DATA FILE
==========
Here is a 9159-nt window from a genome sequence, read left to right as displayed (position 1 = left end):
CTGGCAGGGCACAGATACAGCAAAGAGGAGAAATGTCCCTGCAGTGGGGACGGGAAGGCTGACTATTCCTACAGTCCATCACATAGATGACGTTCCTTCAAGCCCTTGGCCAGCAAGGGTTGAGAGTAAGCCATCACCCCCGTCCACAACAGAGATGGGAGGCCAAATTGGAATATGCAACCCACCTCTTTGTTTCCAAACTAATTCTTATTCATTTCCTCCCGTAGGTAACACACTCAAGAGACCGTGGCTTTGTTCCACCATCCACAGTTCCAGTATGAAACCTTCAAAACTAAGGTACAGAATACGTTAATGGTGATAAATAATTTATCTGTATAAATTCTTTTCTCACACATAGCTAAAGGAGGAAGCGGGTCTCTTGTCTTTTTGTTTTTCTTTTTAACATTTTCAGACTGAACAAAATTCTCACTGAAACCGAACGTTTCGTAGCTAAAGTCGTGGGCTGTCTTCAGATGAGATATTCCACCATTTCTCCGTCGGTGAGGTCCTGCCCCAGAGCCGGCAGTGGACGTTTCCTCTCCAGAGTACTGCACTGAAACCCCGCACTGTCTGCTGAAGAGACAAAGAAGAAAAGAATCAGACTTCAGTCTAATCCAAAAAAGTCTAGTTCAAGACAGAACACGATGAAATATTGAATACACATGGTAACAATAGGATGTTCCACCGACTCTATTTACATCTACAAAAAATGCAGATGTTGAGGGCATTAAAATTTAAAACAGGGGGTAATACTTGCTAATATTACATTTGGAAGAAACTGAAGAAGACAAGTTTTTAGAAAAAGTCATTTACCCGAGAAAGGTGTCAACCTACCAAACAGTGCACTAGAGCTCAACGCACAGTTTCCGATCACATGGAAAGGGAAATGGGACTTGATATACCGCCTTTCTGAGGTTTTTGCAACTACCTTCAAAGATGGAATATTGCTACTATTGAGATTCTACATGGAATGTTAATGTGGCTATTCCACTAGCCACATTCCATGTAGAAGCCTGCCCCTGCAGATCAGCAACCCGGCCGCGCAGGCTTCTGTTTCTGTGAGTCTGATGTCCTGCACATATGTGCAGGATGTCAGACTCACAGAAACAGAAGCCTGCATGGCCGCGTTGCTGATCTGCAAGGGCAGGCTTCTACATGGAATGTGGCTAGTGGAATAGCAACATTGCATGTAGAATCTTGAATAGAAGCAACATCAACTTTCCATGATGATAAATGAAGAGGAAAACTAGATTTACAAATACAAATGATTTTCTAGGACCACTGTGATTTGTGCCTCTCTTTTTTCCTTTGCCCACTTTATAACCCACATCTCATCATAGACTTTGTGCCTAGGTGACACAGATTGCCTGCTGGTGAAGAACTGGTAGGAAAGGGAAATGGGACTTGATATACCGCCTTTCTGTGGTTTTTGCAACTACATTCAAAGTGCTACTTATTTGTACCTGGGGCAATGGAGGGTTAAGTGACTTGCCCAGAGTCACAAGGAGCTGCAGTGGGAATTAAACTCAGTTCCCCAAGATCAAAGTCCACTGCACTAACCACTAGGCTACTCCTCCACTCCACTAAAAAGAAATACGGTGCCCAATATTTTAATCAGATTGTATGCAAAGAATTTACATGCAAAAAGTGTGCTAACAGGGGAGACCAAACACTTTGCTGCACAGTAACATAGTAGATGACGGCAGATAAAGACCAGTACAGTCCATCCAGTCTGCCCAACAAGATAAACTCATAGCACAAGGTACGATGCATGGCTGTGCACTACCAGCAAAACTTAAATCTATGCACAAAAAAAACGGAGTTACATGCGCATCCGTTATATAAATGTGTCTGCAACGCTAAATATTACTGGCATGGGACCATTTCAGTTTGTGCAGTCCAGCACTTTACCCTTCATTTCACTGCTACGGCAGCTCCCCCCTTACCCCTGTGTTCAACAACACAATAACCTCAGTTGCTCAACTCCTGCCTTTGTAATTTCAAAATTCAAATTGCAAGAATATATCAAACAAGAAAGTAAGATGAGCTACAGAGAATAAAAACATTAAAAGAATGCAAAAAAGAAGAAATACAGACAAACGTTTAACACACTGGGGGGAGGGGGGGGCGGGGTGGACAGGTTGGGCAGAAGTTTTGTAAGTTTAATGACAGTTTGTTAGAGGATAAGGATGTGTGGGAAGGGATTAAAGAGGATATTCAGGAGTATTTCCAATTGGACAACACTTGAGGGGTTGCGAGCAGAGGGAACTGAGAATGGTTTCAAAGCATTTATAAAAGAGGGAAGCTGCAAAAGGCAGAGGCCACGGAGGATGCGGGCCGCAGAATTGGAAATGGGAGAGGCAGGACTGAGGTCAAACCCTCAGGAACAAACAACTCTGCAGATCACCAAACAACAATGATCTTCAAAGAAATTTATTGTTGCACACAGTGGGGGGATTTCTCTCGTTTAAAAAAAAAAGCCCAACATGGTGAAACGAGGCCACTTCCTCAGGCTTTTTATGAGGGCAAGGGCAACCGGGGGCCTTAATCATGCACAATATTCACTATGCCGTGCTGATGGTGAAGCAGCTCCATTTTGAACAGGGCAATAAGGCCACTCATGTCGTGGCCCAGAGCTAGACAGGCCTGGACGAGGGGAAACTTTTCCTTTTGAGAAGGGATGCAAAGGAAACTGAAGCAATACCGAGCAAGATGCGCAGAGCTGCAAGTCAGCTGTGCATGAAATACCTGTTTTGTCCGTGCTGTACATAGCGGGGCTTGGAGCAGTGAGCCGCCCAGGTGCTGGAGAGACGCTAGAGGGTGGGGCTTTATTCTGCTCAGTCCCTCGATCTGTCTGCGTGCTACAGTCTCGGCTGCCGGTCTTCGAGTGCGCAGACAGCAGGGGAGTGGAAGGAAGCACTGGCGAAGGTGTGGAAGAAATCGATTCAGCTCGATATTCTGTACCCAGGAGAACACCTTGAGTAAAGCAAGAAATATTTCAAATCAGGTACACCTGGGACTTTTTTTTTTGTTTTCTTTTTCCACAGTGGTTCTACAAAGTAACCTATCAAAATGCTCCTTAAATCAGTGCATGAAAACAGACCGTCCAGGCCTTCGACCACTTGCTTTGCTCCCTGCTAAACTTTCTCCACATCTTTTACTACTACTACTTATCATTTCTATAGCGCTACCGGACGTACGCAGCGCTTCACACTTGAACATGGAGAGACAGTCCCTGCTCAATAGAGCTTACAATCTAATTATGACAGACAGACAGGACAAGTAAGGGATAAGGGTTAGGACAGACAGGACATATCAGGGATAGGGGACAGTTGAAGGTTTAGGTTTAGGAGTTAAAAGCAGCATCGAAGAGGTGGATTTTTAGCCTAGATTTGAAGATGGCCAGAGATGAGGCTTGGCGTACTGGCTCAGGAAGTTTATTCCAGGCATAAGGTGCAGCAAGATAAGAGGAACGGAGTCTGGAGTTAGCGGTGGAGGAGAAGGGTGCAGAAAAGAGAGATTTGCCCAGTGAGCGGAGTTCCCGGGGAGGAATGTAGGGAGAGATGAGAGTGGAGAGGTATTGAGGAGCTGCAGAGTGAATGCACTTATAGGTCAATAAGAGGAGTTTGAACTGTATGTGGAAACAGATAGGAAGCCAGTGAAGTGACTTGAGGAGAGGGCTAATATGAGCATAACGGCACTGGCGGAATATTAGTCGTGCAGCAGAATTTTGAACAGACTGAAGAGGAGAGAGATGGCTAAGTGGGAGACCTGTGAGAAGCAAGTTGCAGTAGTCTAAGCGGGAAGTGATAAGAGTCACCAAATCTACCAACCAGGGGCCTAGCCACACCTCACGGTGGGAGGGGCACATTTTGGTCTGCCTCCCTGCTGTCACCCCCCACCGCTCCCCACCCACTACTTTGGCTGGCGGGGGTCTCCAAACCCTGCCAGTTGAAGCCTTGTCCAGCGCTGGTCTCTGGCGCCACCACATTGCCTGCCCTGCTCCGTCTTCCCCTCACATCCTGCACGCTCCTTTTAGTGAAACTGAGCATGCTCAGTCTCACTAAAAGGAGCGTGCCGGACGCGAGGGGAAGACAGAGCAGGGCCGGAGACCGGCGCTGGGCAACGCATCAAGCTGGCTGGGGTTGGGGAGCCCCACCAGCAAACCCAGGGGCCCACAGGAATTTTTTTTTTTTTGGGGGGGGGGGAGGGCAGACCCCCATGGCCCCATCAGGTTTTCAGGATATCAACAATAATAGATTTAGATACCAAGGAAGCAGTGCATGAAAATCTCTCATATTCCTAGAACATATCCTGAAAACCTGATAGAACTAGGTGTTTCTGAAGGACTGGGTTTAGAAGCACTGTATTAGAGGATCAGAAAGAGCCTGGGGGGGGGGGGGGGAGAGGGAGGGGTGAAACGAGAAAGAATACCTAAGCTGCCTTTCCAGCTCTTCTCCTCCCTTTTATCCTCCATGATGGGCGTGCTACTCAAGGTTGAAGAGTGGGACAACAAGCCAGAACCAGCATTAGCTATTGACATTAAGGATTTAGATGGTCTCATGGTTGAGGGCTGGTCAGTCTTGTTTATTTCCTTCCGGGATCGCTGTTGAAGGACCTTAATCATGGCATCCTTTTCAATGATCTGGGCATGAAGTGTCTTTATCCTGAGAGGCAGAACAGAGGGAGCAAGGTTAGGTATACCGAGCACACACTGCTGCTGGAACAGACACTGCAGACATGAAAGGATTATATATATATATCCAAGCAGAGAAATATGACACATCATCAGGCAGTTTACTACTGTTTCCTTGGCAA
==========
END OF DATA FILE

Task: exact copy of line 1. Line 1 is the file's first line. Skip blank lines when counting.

Here is a 9159-nt window from a genome sequence, read left to right as displayed (position 1 = left end):